LPA & Fixed Charge Receiverships

For receivership to happen there has to be a secured loan involved.

Creditors who lend to borrower will usually take security over a borrower’s assets in return for making the loan, to increase their chances and getting paid. Assets can include property, machinery or produce.

A receiver is an individual who is appointed when a borrower is not complying with the terms of the loan agreement which means that the debt becomes repayable.

Receivership is not an insolvency procedure, a receiver can be appointed at any time whenever the loan agreement allows it to and a borrower does not need to be insolvent for this to occur.

For a borrower to be insolvent means that their debts outweigh what they own. In reality the company or individual will be insolvent.

We deal with receivership queries on a regular basis. We can advise you regarding the next steps you will need to take if you are being threatened by your bank. We can also advise banks in the appointment of the receiver to ensure that you will be able to get your money back.

To discuss further, please contact Angus Ashman, Partner and Head of Dispute Resolution.

What is an LPA/Fixed Charge receiver?

Where the lender takes security over a borrower’s physical assets or property in the form of a fixed charge or a mortgage, they are able to appoint a receiver and they are referred to as fixed charge or LPA receivers.

The receiver’s powers to act come from the Law of Property Act 1925 “LPA 1925” but are limited to receiving income from the mortgaged property.

The document that creates a charge or a mortgage deed may extend or add to these powers and in practice receivers are given the power of sale so that the debt to the lender can be repaid.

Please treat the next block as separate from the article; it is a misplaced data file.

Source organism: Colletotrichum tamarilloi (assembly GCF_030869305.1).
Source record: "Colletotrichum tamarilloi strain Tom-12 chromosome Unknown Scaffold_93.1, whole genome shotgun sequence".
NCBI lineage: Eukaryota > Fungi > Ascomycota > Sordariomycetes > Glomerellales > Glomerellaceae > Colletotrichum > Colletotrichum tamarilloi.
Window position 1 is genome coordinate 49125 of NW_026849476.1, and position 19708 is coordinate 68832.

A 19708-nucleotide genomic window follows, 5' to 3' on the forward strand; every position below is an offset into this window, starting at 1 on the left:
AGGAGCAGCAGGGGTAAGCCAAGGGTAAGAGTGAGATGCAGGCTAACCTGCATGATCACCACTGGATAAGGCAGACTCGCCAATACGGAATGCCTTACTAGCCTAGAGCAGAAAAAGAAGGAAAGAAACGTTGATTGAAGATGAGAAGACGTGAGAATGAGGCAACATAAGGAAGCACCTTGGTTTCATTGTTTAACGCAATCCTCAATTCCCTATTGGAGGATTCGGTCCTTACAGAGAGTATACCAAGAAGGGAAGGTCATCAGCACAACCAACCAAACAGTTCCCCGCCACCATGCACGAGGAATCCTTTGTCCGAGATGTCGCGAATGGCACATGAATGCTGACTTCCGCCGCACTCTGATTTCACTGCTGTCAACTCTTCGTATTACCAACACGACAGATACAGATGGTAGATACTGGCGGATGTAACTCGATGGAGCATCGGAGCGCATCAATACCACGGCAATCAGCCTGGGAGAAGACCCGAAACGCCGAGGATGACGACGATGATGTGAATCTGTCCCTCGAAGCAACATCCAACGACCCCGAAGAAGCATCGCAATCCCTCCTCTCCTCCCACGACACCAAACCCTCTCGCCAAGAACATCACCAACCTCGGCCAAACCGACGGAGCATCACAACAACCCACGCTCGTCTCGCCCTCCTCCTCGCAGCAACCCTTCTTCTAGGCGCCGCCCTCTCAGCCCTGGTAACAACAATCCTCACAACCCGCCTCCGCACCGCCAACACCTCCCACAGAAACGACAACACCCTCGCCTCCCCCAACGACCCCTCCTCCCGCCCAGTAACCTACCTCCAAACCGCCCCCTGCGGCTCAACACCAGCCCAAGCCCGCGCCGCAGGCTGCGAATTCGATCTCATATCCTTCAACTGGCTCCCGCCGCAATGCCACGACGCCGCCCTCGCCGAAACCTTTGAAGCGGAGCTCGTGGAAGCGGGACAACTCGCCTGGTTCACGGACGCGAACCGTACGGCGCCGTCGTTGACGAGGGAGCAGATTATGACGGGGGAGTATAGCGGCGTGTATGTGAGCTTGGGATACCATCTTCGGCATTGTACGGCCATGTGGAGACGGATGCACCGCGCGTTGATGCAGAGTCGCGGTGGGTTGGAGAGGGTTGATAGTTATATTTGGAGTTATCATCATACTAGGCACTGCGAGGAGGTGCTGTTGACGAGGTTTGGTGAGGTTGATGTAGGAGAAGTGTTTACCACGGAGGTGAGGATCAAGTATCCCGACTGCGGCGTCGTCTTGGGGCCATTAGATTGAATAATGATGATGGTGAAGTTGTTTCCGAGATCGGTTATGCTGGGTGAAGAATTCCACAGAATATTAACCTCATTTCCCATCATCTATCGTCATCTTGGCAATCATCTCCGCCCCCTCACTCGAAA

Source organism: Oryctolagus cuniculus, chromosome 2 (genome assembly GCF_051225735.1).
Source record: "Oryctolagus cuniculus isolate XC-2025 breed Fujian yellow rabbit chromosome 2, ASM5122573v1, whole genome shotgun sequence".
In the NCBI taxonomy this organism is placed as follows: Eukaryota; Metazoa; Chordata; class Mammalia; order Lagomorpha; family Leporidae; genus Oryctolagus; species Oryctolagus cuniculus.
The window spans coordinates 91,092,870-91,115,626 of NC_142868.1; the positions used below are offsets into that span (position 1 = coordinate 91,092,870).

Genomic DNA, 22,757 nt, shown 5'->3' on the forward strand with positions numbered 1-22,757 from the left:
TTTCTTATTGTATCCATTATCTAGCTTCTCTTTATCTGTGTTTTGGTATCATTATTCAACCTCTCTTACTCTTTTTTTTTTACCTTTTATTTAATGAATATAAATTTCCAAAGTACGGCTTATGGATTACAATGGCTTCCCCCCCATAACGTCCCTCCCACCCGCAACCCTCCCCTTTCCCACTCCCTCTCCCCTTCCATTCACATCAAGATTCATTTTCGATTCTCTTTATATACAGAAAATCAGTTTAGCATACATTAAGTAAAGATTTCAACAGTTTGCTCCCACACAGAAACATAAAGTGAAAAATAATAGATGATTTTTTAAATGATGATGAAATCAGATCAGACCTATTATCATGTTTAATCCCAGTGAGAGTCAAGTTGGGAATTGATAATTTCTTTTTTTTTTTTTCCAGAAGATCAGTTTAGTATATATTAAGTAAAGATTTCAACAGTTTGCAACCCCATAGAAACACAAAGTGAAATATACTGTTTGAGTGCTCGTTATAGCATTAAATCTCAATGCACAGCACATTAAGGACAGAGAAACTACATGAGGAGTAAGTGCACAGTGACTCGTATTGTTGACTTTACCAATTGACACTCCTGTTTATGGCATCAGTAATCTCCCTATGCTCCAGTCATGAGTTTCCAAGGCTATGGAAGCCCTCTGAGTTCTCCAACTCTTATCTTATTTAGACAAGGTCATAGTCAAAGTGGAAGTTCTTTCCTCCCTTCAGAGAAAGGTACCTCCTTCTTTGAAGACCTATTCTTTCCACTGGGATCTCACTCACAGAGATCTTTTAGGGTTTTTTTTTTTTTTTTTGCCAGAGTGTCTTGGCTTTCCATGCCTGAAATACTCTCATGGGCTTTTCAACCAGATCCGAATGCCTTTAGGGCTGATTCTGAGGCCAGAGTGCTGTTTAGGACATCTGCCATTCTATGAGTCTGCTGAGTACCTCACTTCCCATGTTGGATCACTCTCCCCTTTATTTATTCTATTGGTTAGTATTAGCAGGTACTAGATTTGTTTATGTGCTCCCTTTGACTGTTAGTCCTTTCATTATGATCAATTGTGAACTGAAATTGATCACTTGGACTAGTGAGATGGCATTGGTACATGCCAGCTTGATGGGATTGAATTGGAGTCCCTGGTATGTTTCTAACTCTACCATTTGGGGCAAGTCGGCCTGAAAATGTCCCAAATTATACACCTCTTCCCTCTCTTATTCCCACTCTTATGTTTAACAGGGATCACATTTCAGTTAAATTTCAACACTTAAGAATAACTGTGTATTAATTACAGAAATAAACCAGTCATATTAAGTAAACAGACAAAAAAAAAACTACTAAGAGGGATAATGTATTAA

How is an LPA/Fixed Charge receiver appointed?

Before a receiver can be appointed by a lender must have the grounds for making the appointment.

This will mean that a borrower has defaulted on one or more of the repayments or they have committed an act or omission which amounts to an event of default under the loan agreement.

A lender may then make a demand of a borrower and if they fail to satisfy the demand, most security documents will allow for the appointment of a receiver.

There are certain steps which a lender will need to complete to ensure the appointment of a receiver and it is important that a receiver is appointed correctly.

Once appointed what will the receiver do?

The role of a receiver is to take possession of the property over which a lender has the ability to enforce their rights and to deal with it for the benefit of the lender.

The receiver’s primary role is to bring about the situation where the debt due to a lender can be repaid.

This will usually mean selling the property and distributing the proceeds.

The receiver will only report to a lender and not to a borrower in receivership and so a borrower is unable to give the receiver instructions or to dismiss them.

Also, the receiver has a duty to act in good faith throughout the receivership.

Receivership is often results in the liquidation of a company because there are few assets left once the lender has been paid.

In the case of an individual it is likely that their assets will be sold and they are left bankrupt.